This option in the Properties Window lets you set up the Cascade DataHub to act as a master or slave for mirroring. Mirroring means that the data and any updates to that data on one DataHub are exactly mirrored across the network onto another DataHub, and vice-versa.
The Cascade DataHub mirroring connection is sometimes referred to as a tunnelling connection. Tunnelling refers to the ability of the network connection to tunnel through a firewall. For all practical purposes, tunnelling and mirroring are identical. People working with the Windows OPC protocol tend to use the term "tunnelling" while people from other backgrounds often say "mirroring". So Cogent uses "mirroring" for the Cascade DataHub, and "tunnelling" for the OPC DataHub.
In addition to tunnelling, the Cascade DataHub can accept direct connections from any TCP client using the DataHub APIs for C++, Java, and .NET, such as DataSim or other, custom applications.
We identify the two mirroring DataHubs as master and slave. The only difference between the master DataHub and slave DataHub is that the slave initiates the connection. Once the connection is established, they function exactly the same. It is possible for a DataHub to be both mirroring slave and master simultaneously—acting as a slave to one or more DataHubs and a master to one or more others. For slave mode you need to specify each master.
You can configure your DataHub to act as a master for either plain-text tunnelling, secure tunnelling using SSL, or both. Each mode uses a separate port number or service name.
If you enter a name for the service/port instead of a number, that name must be listed in the Windows services file. Please refer to The Windows Services file Appendix for details.
The DataHub installs an SSL Certificate for you. If you wish to move it or use a different one, you can change the directory path here. The SSL implementation uses the default SSL-3 encryption cipher: DHE-RSA-AES256-SHA. This is a 256-bit encryption. The server and client negotiate the best encryption based on what both can support. The DataHub does not validate the SSL certificate with any outside certificate authority. It uses the SSL connection for encryption only, not authentication.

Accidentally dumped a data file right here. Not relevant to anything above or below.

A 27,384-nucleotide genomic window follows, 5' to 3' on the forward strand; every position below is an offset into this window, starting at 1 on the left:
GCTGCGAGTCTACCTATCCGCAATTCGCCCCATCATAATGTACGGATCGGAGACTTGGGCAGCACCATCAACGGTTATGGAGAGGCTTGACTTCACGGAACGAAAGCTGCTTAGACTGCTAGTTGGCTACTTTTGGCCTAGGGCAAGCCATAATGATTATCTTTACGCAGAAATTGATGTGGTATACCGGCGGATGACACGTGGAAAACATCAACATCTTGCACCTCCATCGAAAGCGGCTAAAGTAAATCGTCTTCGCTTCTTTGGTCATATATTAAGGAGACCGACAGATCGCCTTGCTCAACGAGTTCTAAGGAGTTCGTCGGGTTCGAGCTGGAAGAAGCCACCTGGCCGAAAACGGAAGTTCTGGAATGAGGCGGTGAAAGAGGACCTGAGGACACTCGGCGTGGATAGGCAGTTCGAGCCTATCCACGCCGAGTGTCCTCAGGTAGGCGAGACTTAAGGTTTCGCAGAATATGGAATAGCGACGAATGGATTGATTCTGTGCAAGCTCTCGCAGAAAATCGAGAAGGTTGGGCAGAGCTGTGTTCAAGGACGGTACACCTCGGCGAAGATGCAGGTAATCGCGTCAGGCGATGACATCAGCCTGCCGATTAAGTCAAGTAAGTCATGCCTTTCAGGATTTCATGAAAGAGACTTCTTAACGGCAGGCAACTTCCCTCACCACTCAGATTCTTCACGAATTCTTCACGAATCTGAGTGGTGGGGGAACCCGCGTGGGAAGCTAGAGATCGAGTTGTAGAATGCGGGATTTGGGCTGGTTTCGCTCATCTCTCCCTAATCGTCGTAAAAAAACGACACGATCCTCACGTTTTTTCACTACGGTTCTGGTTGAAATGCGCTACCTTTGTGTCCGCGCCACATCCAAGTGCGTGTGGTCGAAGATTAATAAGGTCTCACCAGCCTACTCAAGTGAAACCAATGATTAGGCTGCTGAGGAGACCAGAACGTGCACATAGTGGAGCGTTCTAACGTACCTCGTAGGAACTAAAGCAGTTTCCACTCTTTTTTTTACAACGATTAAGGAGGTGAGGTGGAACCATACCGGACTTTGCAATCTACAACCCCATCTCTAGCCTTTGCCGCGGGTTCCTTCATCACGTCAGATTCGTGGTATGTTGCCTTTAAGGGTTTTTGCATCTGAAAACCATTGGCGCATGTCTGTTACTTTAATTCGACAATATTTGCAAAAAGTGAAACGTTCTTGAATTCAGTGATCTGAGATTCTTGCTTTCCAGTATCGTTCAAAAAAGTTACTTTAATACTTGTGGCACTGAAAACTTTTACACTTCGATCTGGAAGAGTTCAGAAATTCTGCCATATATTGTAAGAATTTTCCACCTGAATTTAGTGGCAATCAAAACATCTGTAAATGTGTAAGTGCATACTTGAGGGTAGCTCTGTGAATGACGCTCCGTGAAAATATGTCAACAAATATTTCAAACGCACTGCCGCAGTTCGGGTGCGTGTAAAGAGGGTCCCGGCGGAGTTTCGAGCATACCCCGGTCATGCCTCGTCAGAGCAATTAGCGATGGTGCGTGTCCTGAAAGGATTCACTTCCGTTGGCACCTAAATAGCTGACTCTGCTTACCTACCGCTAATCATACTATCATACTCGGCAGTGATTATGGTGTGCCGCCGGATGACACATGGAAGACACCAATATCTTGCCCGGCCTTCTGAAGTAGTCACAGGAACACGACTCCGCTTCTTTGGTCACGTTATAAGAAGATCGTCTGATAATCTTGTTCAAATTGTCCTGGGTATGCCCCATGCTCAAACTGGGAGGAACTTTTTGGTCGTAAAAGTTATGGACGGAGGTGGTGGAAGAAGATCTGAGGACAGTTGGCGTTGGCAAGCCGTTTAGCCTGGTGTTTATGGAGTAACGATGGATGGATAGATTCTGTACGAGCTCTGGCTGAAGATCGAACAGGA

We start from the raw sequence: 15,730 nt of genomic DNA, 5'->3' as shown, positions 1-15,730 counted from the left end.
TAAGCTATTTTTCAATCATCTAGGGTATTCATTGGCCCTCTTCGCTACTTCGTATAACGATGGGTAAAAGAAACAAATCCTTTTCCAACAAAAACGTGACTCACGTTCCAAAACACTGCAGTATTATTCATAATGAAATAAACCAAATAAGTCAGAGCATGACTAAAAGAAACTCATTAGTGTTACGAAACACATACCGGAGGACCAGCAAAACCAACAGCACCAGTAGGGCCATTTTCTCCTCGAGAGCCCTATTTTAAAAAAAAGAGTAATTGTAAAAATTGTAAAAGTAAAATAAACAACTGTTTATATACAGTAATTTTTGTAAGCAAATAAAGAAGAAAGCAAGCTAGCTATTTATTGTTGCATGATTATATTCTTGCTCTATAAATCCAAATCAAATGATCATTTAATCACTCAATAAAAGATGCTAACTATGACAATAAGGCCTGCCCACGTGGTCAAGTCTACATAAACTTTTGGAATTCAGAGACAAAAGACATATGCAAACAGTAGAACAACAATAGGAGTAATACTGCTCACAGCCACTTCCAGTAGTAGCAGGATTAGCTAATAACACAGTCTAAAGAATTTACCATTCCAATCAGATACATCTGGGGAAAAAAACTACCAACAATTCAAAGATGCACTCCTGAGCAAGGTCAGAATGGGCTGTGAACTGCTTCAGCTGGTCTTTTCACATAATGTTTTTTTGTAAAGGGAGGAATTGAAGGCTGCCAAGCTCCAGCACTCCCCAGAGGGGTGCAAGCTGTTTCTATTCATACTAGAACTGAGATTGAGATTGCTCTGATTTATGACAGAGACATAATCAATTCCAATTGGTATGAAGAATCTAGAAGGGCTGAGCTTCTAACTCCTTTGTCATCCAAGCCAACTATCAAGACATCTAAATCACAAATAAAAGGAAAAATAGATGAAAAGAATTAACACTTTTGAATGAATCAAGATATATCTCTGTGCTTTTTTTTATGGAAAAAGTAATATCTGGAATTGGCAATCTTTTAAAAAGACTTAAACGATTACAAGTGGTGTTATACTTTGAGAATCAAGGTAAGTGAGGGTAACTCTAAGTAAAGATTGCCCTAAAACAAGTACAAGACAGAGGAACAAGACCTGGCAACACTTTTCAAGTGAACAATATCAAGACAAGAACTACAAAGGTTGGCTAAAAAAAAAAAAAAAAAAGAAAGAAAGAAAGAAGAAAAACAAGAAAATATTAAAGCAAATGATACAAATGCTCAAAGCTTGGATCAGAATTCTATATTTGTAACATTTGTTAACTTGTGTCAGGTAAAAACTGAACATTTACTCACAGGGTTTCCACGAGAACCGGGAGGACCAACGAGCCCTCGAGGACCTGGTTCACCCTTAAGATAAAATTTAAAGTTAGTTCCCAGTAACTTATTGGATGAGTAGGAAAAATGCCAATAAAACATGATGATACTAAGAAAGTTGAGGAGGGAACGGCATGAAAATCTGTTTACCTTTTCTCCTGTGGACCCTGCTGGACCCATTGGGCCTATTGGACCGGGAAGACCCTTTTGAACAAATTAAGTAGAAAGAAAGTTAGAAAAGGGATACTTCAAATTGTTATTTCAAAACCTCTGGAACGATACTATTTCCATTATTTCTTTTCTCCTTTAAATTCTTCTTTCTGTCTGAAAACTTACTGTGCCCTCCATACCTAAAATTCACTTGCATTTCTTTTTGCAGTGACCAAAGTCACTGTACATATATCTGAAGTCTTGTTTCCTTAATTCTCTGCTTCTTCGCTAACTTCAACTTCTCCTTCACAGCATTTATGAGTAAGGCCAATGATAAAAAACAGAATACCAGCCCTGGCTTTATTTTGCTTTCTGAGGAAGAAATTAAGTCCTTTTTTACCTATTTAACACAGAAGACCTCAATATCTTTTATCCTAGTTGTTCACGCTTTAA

You can also configure the master to attempt to send "old" data (superseded by more recent data). Check any or all of Boolean, Integer, Float, or String that apply to the kind of superseded data that you wish to have sent.
To optimize throughput using this option, please refer to Section 11.7, “How to Optimize”.
Check thebox to have the Cascade DataHub act as a slave.
To add a master for this mode, click the Tunnel/Mirror Master window:button. To edit a master, double-click it, or select it and press the button. Either button opens the
Type in the following information:
The name or IP address of the host computer. This slave DataHub will alternate attempts to connect first on the primary host, then on the secondary host, back and forth until a connection is made. The secondary host is optional, and if not entered, all attempts to reconnect will be on the primary host. If the connection is interrupted, the DataHub will again alternate attempts at reconnection on the primary and secondary hosts.